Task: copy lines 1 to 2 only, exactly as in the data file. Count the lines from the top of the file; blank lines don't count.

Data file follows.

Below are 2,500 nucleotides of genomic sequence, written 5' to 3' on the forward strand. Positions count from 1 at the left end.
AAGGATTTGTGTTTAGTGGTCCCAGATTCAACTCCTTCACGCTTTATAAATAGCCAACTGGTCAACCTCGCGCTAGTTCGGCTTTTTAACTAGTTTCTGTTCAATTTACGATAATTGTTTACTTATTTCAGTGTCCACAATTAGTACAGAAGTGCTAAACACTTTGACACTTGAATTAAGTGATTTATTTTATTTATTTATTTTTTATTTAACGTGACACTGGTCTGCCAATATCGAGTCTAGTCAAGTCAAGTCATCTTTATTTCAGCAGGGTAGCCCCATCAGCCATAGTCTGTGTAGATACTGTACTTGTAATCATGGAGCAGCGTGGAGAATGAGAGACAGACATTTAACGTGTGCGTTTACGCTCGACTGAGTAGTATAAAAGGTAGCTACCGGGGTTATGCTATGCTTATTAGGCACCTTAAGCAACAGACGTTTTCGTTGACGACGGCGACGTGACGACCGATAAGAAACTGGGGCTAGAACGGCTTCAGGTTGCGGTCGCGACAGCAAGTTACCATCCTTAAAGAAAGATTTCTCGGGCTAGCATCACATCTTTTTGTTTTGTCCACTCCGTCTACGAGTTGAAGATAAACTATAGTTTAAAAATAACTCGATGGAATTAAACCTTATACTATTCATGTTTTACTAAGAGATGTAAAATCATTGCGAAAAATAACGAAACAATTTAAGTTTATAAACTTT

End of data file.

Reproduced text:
Below are 2,500 nucleotides of genomic sequence, written 5' to 3' on the forward strand. Positions count from 1 at the left end.
AAGGATTTGTGTTTAGTGGTCCCAGATTCAACTCCTTCACGCTTTATAAATAGCCAACTGGTCAACCTCGCGCTAGTTCGGCTTTTTAACTAGTTTCTGTTCAATTTACGATAATTGTTTACTTATTTCAGTGTCCACAATTAGTACAGAAGTGCTAAACACTTTGACACTTGAATTAAGTGATTTATTTTATTTATTTATTTTTTATTTAACGTGACACTGGTCTGCCAATATCGAGTCTAGTCAAGTCAAGTCATCTTTATTTCAGCAGGGTAGCCCCATCAGCCATAGTCTGTGTAGATACTGTACTTGTAATCATGGAGCAGCGTGGAGAATGAGAGACAGACATTTAACGTGTGCGTTTACGCTCGACTGAGTAGTATAAAAGGTAGCTACCGGGGTTATGCTATGCTTATTAGGCACCTTAAGCAACAGACGTTTTCGTTGACGACGGCGACGTGACGACCGATAAGAAACTGGGGCTAGAACGGCTTCAGGTTGCGGTCGCGACAGCAAGTTACCATCCTTAAAGAAAGATTTCTCGGGCTAGCATCACATCTTTTTGTTTTGTCCACTCCGTCTACGAGTTGAAGATAAACTATAGTTTAAAAATAACTCGATGGAATTAAACCTTATACTATTCATGTTTTACTAAGAGATGTAAAATCATTGCGAAAAATAACGAAACAATTTAAGTTTATAAACTTT